The Houthis made as their first order of business in Sana’a the release of suspected Hizballah fighters. Akbar Velayati, a former Iranian Foreign Minister and wanted criminal for the massacre of Jews in Argentina, said he hoped the Houthis would serve the same role in Yemen as the Hizballah serves in Lebanon. A representative of Khamenei said the Houthis already were “a similar copy to Lebanon’s Hizballah,” “directly support[ed]” by Iran, and added that the Houthis were taking “action against the enemies of Islam.” Ali Reza Zakani, the Khamenei mouthpiece mentioned above, said that the Houthi conquest “will extend … into Saudi territories“. Not just the Saudi-linked press but the Iranian-linked press have noted the Hizballah connection with the Houthis, as have U.S. sanctions designations. “By 1992,” says Matthew Levitt, in his book on the Hizballah’s global reach as part of Iran’s terrorist network, the Hizballah was extending “support to … ‘radical elements’ in … Yemen”. Levitt has added that the Quds Force and the Hizballah have transferred weapons and training to the Houthis. Other open-source material agrees with this, and the Houthis’ own representatives have said Iran supplies “logistics, intelligence and cash,” amounting to tens of millions of dollars. The Hizballah does not usually do the work of occupying territory. Phillip Smyth, an expert on Iran’s proxies, has described the Hizballah’s strategy in Syria as the “sharp tip of [the] spear,” and this is the role the Hizballah appears to be playing in Yemen, though obviously on nothing like the scale of Syria where the Hizballah is deployed in conventional formations.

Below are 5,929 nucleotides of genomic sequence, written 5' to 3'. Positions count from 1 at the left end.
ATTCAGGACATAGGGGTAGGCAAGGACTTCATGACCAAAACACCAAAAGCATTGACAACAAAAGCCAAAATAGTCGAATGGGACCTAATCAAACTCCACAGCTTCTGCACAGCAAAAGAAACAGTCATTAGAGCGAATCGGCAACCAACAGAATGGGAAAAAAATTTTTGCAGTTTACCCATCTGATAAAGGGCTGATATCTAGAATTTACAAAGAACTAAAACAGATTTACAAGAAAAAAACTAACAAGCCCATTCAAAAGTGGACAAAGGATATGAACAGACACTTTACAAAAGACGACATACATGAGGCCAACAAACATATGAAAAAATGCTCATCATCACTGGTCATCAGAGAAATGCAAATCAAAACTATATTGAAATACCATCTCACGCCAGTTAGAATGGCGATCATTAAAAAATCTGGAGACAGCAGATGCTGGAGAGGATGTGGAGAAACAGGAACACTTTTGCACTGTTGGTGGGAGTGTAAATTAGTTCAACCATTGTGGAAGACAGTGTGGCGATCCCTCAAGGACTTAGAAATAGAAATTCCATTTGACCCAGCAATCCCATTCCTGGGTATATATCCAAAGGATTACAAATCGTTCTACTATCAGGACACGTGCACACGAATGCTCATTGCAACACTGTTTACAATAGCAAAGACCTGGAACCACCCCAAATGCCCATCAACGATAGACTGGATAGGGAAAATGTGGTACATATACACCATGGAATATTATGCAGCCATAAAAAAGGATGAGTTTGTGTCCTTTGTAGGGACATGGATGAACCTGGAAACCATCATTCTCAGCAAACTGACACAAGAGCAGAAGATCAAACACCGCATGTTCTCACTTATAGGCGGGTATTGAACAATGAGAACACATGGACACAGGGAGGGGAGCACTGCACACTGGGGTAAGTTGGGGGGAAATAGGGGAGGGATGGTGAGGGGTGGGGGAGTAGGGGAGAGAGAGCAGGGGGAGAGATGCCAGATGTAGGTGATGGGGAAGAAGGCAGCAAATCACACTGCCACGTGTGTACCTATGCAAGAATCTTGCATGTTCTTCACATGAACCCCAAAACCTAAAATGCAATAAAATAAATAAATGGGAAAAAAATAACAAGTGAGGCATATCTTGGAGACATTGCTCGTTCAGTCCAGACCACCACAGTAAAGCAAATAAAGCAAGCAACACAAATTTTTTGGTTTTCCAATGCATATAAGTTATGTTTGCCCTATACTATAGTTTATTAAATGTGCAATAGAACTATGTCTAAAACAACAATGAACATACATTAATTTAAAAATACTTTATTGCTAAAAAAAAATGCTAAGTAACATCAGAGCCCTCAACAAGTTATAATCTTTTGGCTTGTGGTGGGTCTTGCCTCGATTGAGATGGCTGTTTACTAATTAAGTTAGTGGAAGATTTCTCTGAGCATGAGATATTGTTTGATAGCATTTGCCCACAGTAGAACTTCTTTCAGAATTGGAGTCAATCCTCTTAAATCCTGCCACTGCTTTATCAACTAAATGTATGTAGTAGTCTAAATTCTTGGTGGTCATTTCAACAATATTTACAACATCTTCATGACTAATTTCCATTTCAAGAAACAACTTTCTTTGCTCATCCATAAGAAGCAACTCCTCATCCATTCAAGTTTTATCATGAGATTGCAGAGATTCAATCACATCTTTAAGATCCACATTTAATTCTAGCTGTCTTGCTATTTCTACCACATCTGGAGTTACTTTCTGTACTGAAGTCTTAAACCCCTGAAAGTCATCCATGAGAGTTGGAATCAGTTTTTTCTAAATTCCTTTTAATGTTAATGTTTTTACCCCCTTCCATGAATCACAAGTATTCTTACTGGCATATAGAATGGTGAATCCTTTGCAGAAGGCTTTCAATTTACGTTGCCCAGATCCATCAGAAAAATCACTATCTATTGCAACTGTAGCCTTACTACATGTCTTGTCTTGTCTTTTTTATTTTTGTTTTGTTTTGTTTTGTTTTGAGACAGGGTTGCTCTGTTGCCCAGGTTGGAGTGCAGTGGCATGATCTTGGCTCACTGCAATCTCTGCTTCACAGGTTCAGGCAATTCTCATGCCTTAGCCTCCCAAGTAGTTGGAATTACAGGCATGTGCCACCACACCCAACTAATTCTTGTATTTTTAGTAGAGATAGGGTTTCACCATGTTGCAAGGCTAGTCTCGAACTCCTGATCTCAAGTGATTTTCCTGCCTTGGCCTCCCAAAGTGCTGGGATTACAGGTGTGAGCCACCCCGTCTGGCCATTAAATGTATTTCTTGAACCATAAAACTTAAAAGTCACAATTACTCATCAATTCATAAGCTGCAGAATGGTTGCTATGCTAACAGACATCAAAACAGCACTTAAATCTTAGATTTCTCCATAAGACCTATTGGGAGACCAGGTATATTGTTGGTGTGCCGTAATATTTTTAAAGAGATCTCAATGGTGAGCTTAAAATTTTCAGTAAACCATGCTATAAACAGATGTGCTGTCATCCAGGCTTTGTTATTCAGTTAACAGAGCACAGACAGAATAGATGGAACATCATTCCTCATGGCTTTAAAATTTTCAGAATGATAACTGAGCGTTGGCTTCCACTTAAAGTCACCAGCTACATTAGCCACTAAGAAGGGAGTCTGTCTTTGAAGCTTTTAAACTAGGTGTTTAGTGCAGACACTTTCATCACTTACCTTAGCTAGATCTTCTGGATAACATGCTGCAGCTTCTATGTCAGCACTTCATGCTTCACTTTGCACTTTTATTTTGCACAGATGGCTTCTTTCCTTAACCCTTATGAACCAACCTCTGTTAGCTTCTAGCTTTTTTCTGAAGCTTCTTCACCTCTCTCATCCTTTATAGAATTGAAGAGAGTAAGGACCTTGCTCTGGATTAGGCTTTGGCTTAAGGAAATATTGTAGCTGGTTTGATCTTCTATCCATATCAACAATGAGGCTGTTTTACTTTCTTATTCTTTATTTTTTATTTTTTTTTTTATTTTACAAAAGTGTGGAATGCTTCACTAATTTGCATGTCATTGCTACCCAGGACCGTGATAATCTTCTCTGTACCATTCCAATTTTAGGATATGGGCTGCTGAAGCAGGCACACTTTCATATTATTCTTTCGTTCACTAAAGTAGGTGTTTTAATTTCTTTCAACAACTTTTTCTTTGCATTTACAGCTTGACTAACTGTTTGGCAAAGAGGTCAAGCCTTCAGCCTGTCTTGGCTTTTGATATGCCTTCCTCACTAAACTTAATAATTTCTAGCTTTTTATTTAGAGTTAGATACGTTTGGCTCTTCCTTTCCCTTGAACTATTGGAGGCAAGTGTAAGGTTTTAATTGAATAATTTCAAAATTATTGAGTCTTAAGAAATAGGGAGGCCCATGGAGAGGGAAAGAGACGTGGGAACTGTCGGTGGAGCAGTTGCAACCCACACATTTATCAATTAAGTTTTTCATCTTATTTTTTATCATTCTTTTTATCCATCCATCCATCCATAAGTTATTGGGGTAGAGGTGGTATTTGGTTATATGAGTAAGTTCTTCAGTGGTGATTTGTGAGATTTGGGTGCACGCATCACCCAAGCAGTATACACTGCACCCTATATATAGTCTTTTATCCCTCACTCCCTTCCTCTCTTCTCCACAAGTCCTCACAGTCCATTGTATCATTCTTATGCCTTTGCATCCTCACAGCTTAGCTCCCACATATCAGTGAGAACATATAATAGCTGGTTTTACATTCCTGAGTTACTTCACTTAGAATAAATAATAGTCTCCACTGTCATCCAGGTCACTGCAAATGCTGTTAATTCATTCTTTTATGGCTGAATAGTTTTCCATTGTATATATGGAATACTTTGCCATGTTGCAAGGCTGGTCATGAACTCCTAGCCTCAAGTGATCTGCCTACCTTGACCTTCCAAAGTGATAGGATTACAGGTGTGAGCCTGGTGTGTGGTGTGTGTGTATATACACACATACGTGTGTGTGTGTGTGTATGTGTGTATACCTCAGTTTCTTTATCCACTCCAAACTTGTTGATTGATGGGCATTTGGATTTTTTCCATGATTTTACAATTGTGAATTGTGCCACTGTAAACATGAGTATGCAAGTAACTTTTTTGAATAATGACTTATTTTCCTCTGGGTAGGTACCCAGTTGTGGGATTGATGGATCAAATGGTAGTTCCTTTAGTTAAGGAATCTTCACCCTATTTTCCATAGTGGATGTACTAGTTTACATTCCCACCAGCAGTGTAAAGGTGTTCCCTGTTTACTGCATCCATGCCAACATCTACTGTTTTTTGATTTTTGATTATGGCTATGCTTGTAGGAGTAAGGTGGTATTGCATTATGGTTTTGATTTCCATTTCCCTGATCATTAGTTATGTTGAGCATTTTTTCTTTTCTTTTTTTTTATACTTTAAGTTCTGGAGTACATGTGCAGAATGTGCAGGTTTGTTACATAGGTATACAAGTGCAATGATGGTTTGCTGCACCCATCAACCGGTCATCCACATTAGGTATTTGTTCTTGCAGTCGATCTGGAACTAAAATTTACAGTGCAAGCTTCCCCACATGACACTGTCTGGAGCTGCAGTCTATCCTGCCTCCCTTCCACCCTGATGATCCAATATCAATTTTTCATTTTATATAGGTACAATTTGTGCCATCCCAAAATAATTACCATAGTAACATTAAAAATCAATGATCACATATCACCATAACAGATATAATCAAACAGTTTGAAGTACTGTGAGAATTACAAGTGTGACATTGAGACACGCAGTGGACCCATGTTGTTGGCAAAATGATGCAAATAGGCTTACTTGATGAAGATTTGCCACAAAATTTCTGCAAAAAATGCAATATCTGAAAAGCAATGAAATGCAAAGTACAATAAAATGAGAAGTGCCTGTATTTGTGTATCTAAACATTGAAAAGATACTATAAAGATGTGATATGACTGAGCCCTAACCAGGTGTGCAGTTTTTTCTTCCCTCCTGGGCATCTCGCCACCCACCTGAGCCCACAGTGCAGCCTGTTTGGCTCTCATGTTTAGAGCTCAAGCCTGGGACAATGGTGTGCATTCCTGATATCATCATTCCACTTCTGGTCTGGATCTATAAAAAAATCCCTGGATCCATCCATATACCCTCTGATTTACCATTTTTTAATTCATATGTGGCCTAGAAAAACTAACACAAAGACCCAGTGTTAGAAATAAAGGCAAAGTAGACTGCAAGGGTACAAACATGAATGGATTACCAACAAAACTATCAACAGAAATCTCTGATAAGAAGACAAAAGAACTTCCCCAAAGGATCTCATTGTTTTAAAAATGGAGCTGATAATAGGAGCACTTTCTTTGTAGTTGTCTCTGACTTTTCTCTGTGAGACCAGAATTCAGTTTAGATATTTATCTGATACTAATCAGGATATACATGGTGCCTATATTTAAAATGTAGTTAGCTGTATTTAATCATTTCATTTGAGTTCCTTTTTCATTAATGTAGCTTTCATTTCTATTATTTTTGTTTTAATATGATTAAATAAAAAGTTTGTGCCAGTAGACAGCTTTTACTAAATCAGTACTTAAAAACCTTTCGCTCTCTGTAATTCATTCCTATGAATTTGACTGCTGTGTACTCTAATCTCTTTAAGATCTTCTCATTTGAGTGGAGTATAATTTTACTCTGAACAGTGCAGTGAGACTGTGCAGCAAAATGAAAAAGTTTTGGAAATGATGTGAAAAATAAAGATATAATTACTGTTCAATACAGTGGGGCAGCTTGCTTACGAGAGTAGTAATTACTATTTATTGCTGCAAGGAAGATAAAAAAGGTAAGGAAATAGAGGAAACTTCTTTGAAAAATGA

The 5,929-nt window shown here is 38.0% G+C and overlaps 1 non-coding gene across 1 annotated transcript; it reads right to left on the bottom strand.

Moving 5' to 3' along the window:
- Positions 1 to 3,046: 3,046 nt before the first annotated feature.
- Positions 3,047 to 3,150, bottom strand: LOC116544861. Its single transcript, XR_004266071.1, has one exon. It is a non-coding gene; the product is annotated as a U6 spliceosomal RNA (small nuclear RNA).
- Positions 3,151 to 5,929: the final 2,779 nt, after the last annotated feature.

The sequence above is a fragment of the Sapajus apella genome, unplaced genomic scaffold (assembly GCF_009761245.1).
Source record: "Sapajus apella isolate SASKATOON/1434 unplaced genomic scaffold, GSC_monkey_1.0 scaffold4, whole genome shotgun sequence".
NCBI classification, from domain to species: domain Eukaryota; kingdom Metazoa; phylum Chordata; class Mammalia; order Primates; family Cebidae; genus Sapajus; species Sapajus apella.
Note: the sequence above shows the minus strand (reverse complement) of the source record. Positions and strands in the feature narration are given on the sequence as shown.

While the Houthis have avoided openly swearing allegiance to Iran’s Supreme Leader, that Yemen is now in Iran’s sphere of influence could not be clearer—and there has been exactly no pushback from the United States. One thing the U.S. could immediately do is remove the funding it gives to the Yemeni government under the laws that cut funds to States that experience coups. The U.S. has not done this, and seems unlikely to. To the contrary, senior U.S. intelligence officials are musing on the “relationship” the U.S. maintains with the Houthis—who are anti-al-Qaeda, after all—and the process of on-the-ground alignment with Iran’s tributaries, as seen in Iraq and Syria, has already begun:
“In October, an offensive by the Houthis followed by U.S. airstrikes in November routed AQAP from Rada, a city overrun by AQAP in southern Bayda province in 2012.”